The Manu National Park is one of the most extraordinary places and is known worldwide for having the most remarkable biological diversity on the whole planet and recognized by UNESCO as a World Heritage of Humanity and Biosphere Reserve.
It does locate in the southeastern region of Peru. Its area includes part of the mountainous department of Cusco and the jungle of the department of Madre de Dios, with more than two million hectares.
Its great biological diversity is due to its strategic location that extends from the Andes to the Amazon. This altitudinal range results in Puna, cloud forests, Amazonian plain forests, rivers, and cochas. In its ancient forests, you will find enormous trees that surpass 40 meters in height. Among the native animals, you can observe the Jaguar, the River Wolf, the Monkey Spider, Cock of the Rocks, the Black Caiman, the Arpía Eagle, and seven species of Macaws as beautiful butterflies, colorful frogs, unique insects, and much more.
It is one of the few areas in the world that still houses groups of people living traditionally in harmony with their surroundings.
The Manu National Park did establish to protect part of the planet’s most biodiverse zone covering areas from the mountains of the eastern Andes to the lower reaches of the western basin of the Amazon.
This region is known as a Biodiversity hotspot as it contains a variety of habitats ranging from 3,800 m.s.n.m. To lowland forests at 200 m.s.n.m. It houses the most extraordinary natural diversity in the world. Madre de Dios region makes it a great tourist attraction for those interested in nature.
The most well-known group is vertebrates, with 221 mammals (5% of the world’s total), 1,025 birds (10%), 150 amphibians, and 100 reptiles.
This fantastic biodiversity is reflected in all taxonomic groups, with more than 5,000 species of plants, equivalent to 1/6 of all the world’s flora. The astonishing number of 1,437 species has implied recorded in only one area within the Cocha Cashu research station.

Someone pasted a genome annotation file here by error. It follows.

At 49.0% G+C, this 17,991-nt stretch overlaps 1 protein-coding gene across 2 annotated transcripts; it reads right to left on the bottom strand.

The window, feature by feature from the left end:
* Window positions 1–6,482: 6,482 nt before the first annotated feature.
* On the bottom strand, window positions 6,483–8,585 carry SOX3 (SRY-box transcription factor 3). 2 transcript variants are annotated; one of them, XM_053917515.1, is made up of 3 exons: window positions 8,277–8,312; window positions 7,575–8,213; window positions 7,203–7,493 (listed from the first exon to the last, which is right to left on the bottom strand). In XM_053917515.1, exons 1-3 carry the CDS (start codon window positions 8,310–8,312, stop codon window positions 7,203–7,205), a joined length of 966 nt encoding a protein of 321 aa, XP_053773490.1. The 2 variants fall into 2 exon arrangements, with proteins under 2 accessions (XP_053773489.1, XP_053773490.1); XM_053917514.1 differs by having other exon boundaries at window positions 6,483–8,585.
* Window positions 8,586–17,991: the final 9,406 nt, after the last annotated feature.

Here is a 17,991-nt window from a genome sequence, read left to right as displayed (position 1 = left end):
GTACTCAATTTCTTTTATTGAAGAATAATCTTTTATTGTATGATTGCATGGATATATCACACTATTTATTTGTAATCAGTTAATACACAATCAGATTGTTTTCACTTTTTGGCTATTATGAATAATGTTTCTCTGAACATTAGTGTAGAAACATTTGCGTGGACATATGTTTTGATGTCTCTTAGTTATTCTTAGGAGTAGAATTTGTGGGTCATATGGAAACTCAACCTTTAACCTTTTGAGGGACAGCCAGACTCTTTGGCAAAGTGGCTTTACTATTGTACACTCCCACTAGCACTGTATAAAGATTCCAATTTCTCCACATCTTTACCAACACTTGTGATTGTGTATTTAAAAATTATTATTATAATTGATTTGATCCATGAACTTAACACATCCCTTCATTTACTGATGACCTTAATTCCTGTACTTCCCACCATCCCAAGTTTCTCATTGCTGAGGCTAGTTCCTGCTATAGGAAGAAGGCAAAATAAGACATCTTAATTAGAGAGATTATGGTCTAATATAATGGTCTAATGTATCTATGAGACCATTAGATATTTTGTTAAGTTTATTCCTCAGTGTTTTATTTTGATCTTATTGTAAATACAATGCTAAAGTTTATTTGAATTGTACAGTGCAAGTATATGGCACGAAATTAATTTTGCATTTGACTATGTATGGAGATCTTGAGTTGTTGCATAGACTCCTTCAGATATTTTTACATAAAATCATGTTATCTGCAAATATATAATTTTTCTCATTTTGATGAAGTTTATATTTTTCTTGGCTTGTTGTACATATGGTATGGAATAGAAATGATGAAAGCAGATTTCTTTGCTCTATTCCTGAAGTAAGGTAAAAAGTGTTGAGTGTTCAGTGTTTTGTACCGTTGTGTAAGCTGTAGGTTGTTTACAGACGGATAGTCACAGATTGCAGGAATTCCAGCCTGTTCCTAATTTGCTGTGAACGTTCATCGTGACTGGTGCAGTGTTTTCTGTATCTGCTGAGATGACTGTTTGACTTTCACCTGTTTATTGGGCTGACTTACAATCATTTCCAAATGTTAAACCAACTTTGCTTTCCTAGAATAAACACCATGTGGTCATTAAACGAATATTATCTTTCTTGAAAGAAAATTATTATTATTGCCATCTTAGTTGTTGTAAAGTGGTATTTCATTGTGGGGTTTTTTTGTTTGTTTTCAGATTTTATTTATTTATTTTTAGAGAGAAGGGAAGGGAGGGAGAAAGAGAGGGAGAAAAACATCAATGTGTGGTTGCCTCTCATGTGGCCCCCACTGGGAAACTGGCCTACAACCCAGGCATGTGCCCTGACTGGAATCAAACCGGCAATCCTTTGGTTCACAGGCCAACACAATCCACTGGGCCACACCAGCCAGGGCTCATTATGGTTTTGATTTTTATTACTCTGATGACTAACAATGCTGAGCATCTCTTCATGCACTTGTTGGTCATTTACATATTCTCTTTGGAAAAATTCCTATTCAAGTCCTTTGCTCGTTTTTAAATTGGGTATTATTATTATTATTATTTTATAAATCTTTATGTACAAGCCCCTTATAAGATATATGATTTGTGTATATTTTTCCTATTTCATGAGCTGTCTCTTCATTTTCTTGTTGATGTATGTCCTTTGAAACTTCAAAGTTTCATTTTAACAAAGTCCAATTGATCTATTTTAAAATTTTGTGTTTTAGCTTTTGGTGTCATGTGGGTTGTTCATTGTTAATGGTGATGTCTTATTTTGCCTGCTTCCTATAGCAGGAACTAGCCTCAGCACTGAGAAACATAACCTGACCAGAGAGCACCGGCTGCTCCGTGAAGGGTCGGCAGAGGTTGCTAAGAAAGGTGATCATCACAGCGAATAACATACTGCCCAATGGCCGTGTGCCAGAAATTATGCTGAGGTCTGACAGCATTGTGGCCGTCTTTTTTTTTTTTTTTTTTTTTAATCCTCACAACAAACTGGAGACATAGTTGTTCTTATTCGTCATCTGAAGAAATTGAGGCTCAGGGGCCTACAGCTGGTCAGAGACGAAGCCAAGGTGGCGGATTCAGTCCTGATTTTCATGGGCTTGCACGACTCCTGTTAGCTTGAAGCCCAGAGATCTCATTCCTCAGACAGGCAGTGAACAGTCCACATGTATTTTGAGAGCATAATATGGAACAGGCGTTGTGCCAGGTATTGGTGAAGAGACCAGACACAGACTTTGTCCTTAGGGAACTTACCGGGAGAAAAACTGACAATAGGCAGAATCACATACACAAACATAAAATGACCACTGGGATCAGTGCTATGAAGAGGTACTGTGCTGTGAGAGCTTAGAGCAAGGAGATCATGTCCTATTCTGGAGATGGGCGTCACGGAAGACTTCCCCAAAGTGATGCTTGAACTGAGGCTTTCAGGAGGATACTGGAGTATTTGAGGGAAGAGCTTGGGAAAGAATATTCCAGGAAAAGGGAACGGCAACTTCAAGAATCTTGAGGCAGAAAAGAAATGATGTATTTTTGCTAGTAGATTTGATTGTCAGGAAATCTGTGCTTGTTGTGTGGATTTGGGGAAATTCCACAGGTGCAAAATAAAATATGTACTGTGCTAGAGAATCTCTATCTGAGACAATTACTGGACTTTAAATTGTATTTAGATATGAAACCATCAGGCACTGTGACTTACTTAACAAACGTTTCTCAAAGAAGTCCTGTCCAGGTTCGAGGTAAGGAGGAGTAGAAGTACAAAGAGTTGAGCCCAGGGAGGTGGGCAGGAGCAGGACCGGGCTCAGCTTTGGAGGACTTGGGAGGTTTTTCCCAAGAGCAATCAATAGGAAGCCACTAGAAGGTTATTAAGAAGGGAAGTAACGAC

New species from all groups have continued to be described in recent years, and there are undoubtedly many more to discover. There are also 210 species of fish documented in the rivers and cochas of the park.
Among the invertebrates are 1,307 butterflies (15% of the world’s total), 136 dragonflies, 650 Coleoptera, and more than 300 species of ants. It estimates that the park can house more than 500,000 species of living organisms, becoming the most biodiverse protected area in Peru and probably the world. Its accessibility allows visitors to appreciate it in all its splendor.
According to their traditions, Manu local People, including native communities, Andean settlers, and indigenous groups living in isolation
The Matsiguenka (also known as Machiguenga) is the leading group living in the Manu National Park, established in four communities and 700 people. Near these communities, other Matsiguenka families form small settlements with a traditional way of life. Other Matsiguenka groups live in the zone between the rivers Piñipiñi and Mameria.
In the park’s buffer zone, several communities in Matsiguenka, Such as Santa Rosa de Huacaria, Palotoa, and Shipetiari. The Matsiguenka live mainly from cultivating cassava, hunting, and fishing.
Other Native Groups
Other groups do found in the low parts of the Amazon, such as the Yine, who live in the community of Diamante, and the Harakmbut, who live mainly in the neighborhood of Shintuya near the Alto Madre de Dios River.
Also, the areas more distant from the park, like the headwaters of the river Manu, are visited temporarily by Nahua and Yora to collect taricaya eggs and fish. The Mapacho river valley in the high Andean zone is home to the Quechua-speaking communities that grow potatoes, corn, fruits, and coffee. These communities border the park, except for Callanga, located in an old hacienda.
Discover the extreme biodiversity, see through the Manu National Park to Travel agencies or Tour operators